Awhile back I was bequeathed an iPhone. Well, it’s a bit more complicated than that, it was actually an iPhone that had suffered the White Screen of Death, but it was (lucky for me) under warranty, and as such could to be taken to an iStore where it would be replaced. It would seem like a straightforward process, so I called the iPeople, who told me they had 22 open iSlots for visitation on the 16th of April 2011, but if I didn’t want to come then, they had other dates available, the first being June 3rd, 2016. Of course I chose to bring it in before the technology was completely outdated so I made the appointment and took my old dead phone into the shiny big Mac complex on Regent street in London.
Well, if ever there was any question where that 1600 quid that you spent on your MacBook Pro went, you can see it in the Mac Palace on Regent street. The place is massive, something like 28,000 square feet – at Central London rent prices, that has to equal a huge monthly rent payment….but apparently, the place is taking in £60 million a year which is equivalent to £2,000 per square foot. It’s got a massive glass staircase that is really funny to watch people use, because of the illusion that it creates. (It also has a huge glass elevator, but more on that later.) The place is wall to wall with cool gadgets, computers, accessories and everything mac.
The second thing that strikes you when you walk in is the line of blue shirt Mac Bees. They are everywhere. Maybe 150 of them. All with headset 2-way radios, iPads or iPhones logged into the central computer, name tags hung around their necks that look suspiciously like some uber modern yet-to-be-iProduct. They are there to serve you, the Mac Bee army. Well, more specifically, to point you in the right direction. They know where everything is, no matter what it is. They are trained in The Way of Mac.
So I said “Hi, I have a 2:10 appointment to get this phone fixed, where do I go?” “Well,” said Blue-Shirted Apple Bee 2041.1, “you need to call to make an appointment, outline what the problem is, swearing your allegiance to All Things Mac, and you will be quizzed on Steve Jobs’ birthday and so on.” I had to interrupt him to say (again, as I did when I started the conversation) “I already have an appointment,” and his face completely changed. I guess he assumed now that I was “One Of Them”.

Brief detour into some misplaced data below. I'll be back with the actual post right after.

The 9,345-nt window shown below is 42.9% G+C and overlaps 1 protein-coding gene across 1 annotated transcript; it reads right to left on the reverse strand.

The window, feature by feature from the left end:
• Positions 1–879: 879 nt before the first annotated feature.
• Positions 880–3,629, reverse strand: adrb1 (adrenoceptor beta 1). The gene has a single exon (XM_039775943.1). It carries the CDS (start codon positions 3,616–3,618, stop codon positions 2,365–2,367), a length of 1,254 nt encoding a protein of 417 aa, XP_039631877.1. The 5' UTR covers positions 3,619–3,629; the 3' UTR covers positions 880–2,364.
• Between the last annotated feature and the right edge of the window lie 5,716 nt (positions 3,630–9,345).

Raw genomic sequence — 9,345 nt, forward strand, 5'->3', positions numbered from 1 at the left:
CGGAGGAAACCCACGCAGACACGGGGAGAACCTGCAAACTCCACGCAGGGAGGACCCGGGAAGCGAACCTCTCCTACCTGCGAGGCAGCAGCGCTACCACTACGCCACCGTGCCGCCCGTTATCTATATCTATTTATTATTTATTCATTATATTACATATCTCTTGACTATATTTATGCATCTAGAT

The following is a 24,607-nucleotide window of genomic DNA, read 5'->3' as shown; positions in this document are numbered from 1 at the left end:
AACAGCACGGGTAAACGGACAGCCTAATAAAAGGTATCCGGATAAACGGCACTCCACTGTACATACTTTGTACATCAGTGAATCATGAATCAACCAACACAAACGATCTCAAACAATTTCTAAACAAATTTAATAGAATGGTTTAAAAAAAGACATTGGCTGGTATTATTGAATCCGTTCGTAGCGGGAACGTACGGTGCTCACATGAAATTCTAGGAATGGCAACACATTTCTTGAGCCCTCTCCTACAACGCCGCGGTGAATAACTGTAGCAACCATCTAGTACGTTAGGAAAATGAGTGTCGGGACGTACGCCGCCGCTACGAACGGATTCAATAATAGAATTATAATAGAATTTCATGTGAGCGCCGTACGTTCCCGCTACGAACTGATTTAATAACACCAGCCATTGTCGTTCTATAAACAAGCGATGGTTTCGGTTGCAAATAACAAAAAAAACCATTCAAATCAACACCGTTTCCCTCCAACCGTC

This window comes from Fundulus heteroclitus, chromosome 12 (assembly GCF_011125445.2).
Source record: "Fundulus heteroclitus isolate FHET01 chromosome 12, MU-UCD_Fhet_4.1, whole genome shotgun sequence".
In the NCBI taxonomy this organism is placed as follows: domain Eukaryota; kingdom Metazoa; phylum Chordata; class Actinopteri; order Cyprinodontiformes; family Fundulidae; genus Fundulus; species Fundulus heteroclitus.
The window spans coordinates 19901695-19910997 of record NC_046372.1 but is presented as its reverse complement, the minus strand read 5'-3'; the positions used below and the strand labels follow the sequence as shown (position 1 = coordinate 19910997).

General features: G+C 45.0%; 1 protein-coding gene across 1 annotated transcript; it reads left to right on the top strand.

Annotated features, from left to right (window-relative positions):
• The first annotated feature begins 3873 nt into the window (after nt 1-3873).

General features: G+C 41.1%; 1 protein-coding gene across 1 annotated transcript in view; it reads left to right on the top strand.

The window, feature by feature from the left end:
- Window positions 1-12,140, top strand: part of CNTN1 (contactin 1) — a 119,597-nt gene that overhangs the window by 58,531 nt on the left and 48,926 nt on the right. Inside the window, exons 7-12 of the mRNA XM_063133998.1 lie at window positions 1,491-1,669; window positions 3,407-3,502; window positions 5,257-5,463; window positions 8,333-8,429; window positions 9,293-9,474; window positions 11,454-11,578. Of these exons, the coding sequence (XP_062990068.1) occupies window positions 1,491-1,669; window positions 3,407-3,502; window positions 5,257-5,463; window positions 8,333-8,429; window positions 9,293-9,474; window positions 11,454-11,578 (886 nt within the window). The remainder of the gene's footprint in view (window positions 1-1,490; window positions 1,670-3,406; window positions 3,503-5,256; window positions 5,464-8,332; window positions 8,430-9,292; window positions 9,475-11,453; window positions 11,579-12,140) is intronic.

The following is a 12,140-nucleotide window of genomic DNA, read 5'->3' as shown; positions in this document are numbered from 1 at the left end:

He sent me on a mission up the other-worldly solid (or is it?) glass staircase where skinny acrophobic teens would likely fall through the slats. Once upstairs, I was greeted by another fully kitted-out sergeant in the war against inferior PC’s. Curt yet polite he orders to know: “Name? Appointment time? iPhone situation? Yes, yes, we have you in our database – please wait over there.” Never mind that I was right on time for a 2:10pm appointment, I still had to wait. Remember people, this is about a dead phone, I’m not exactly after an oncologist appointment.
And so I went, to the little chained-in area in the middle of the floor (a discreet 4 meters from the actual help area) and waited. In the ten minutes I was there, I was asked again and again (by the faithful blue mac bees) if and when I had an appointment, at what time and what was the issue with the sacred phone. I could just imagine Steve Jobs sitting at the Central Computer Operations Desk at Apple Campus, 1 Infinite Loop, Cupertino California watching with pride as his minions tackled their work with infinite seriousness. I watched as busy mac bees brought Highly stacked shiny white push carts loaded with products in super sleek minimal packaging up and down the glass elevator, like some overpriced dessert cart in a fine restaurant. Up and down they went, yet I never actually saw anything unloaded. They went down with exactly what they came up with. I counted 27 Mac Bees just standing around.
The time came for me to proceed to the iPod bar – this is seriously what they call it. But there was not a vodka red bull in sight. In fact, when I asked for one, I was given The Stern Mac Look straight out of the employee handbook (They SHOULD serve a Mac energy drink, in a can like a battery!) The Mac Bees at the iPod bar wear a different colour shirt, as if they are higher up the food chain than Floor Mac Bees. To their credit, they replaced my phone straight away. And had they prodded a bit, I may even have told them a story or two that I would have told my local bar dude.
So, sadly lacking my desired vodka red bull but with a shiny new phone, I had a look around the Mac Palace, admittedly with some trepidation. They have a SuperMac Children’s Zone™ kitted out with the biggest and brightest games, screens and Mac Pads to lure them early into The Way of the Mac. I asked a Mac Bee girl (light blue shirt, level 3, equivalent to a staff sergeant in today’s military) if there were, and where would I find an iPhone case that I could use with a lanyard. There was none, she looked hard, but they don’t exist. She stifled a giggle when I told her she should call Steve and tell him there was a fundamental flaw in the iPhone design. “Don’t make me laugh” she seriously said. Was Steve watching from Cupertino on CCTV? Were they recording my Mac Jokes? Did they know I was not a true Mac-hiavellian? I began to feel like all the Mac Bees KNEW somehow that I had used PC’s in the past, so I headed for the exit as casually as I could, in the most nonchalant manner I could, out into the comparative safety of Regent street.
One day, I may return to this temple of geek (with lots of cool products), but only after I can figure out how to remove this last line from everything I write (and if they actually start stocking the iPod bar.)
Produced with precision by a Mac product
Help keep us writing. My Mac is broken, and I am using a PC.
Thanks to our friends at Onion news for this refreshing look at new Mac services.
The New Mac Bar
or this lovely new Mac Product
The Mac Wheel